Producer Prices Jumped Significantly in January, Boosted by Higher Energy Costs

PPI

Producer prices jumped 0.6 percent in January, its fastest monthly pace of growth since September 2012. For manufacturers, producer prices for final demand goods accelerated in the latest report, up 1.0 percent and increasing for the fifth straight month. This largely reflected a significant rise in energy costs, up 4.7 percent. In particular, gasoline prices were up 14.5 percent for producers in January, which was also coincidently the year-over-year growth rate.  At the same time, food prices were unchanged in January. Higher costs for dairy products, eggs, grains, pork and shortening and cooking oils were offset by lower prices for beef and veal, chickens, confectionary end products, fish and pasta products, among others. Despite the flat month, food prices have dropped 2.2 percent since January 2016.

Excluding food and energy, final demand goods prices for producers increased by 0.4 percent in January, continuing to accelerate and up for the sixth straight month. Overall, producer prices for final demand goods and services have increased 1.7 percent since January 2016, its highest year-over-year rate since August 2014. Moreover, it represents a notable pickup in inflationary pressures after being unchanged in August. Meanwhile, core producer prices – which exclude food and energy – grew 1.2 percent year-over-year in January, dropping from 1.6 percent in December.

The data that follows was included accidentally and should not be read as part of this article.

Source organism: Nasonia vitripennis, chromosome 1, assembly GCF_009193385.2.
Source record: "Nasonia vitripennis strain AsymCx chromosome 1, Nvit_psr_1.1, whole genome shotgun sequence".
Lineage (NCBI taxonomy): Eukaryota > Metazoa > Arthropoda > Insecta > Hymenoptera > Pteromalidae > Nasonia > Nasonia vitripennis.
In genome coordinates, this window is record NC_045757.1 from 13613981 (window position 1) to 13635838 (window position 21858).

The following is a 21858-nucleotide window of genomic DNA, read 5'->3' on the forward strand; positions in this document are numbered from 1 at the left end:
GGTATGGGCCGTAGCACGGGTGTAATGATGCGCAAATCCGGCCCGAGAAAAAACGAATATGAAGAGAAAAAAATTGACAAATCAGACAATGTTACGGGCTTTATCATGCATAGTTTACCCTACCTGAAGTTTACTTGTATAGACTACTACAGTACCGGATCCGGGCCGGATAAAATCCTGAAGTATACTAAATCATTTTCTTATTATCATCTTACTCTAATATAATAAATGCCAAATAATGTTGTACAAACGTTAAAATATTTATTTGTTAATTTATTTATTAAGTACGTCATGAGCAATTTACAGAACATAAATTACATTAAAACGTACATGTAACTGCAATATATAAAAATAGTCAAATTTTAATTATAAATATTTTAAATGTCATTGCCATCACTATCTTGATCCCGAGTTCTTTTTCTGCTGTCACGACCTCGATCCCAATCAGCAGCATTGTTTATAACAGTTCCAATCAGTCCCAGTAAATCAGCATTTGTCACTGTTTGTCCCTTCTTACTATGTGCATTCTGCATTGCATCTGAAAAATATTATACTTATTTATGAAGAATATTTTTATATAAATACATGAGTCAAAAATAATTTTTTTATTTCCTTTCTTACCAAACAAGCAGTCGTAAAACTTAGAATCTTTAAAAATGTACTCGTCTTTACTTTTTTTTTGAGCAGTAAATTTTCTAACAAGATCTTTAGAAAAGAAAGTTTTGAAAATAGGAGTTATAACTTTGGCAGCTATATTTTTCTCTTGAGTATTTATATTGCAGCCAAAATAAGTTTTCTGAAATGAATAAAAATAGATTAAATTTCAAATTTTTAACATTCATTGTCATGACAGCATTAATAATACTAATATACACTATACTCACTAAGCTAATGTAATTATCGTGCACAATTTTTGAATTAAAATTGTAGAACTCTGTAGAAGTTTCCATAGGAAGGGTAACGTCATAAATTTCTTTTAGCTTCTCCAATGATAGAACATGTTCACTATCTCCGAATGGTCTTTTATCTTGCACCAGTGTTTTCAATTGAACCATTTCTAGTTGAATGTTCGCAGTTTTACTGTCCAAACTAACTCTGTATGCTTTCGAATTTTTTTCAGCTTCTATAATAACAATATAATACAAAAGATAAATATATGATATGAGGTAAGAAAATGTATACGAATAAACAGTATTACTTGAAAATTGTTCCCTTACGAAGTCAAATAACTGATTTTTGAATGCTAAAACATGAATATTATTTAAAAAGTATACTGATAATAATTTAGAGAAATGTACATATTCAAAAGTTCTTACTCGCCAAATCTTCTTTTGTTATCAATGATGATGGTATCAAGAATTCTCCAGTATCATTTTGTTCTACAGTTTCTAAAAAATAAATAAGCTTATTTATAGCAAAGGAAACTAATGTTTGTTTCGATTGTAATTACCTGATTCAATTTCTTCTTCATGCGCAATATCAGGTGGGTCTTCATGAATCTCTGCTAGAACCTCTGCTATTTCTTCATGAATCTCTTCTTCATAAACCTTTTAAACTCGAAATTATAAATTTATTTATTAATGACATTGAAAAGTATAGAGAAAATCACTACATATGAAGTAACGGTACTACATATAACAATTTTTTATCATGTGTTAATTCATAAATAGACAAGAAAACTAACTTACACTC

The bottom line is that pricing pressures have continued to accelerate, even as they remain largely in check, at least for now. Core inflation on a year-over-year basis has remained below the Federal Reserve’s stated goal of 2 percent for 32 straight months (since May 2014). Prices are likely to accelerate somewhat moving forward, likely exceeding the two percent threshold in the coming months.

Nonetheless, it should remain in an acceptable range for the Federal Open Market Committee, which continues to balance the need for accommodation in its monetary policy with a desire to normalize rates on the basis of economic progress. Indeed, a short-term rate increase is likely forthcoming, perhaps as soon as its March meeting.

Chad Moutray

Chad Moutray

Chad Moutray is chief economist for the National Association of Manufacturers (NAM), where he serves as the NAM’s economic forecaster and spokesperson on economic issues. He frequently comments on current economic conditions for manufacturers through professional presentations and media interviews. He has appeared on Bloomberg, CNBC, C-SPAN, Fox Business and Fox News, among other news outlets.
Chad Moutray

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